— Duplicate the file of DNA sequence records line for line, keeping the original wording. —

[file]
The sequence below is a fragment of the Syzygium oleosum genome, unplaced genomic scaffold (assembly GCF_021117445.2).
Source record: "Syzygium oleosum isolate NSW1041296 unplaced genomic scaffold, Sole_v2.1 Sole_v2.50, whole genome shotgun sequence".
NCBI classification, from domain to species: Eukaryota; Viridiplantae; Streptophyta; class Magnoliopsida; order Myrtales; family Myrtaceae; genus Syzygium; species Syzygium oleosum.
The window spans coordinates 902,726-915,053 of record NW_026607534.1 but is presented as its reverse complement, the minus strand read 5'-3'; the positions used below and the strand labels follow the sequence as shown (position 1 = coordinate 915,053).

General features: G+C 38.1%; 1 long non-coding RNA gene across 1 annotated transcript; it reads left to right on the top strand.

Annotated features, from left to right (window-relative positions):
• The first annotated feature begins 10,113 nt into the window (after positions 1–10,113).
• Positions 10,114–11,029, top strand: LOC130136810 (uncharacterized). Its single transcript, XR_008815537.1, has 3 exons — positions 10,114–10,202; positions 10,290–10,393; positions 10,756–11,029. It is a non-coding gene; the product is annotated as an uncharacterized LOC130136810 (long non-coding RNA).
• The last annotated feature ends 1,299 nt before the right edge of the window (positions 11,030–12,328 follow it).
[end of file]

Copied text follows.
The sequence below is a fragment of the Syzygium oleosum genome, unplaced genomic scaffold (assembly GCF_021117445.2).
Source record: "Syzygium oleosum isolate NSW1041296 unplaced genomic scaffold, Sole_v2.1 Sole_v2.50, whole genome shotgun sequence".
NCBI classification, from domain to species: Eukaryota; Viridiplantae; Streptophyta; class Magnoliopsida; order Myrtales; family Myrtaceae; genus Syzygium; species Syzygium oleosum.
The window spans coordinates 902,726-915,053 of record NW_026607534.1 but is presented as its reverse complement, the minus strand read 5'-3'; the positions used below and the strand labels follow the sequence as shown (position 1 = coordinate 915,053).

General features: G+C 38.1%; 1 long non-coding RNA gene across 1 annotated transcript; it reads left to right on the top strand.

Annotated features, from left to right (window-relative positions):
• The first annotated feature begins 10,113 nt into the window (after positions 1–10,113).
• Positions 10,114–11,029, top strand: LOC130136810 (uncharacterized). Its single transcript, XR_008815537.1, has 3 exons — positions 10,114–10,202; positions 10,290–10,393; positions 10,756–11,029. It is a non-coding gene; the product is annotated as an uncharacterized LOC130136810 (long non-coding RNA).
• The last annotated feature ends 1,299 nt before the right edge of the window (positions 11,030–12,328 follow it).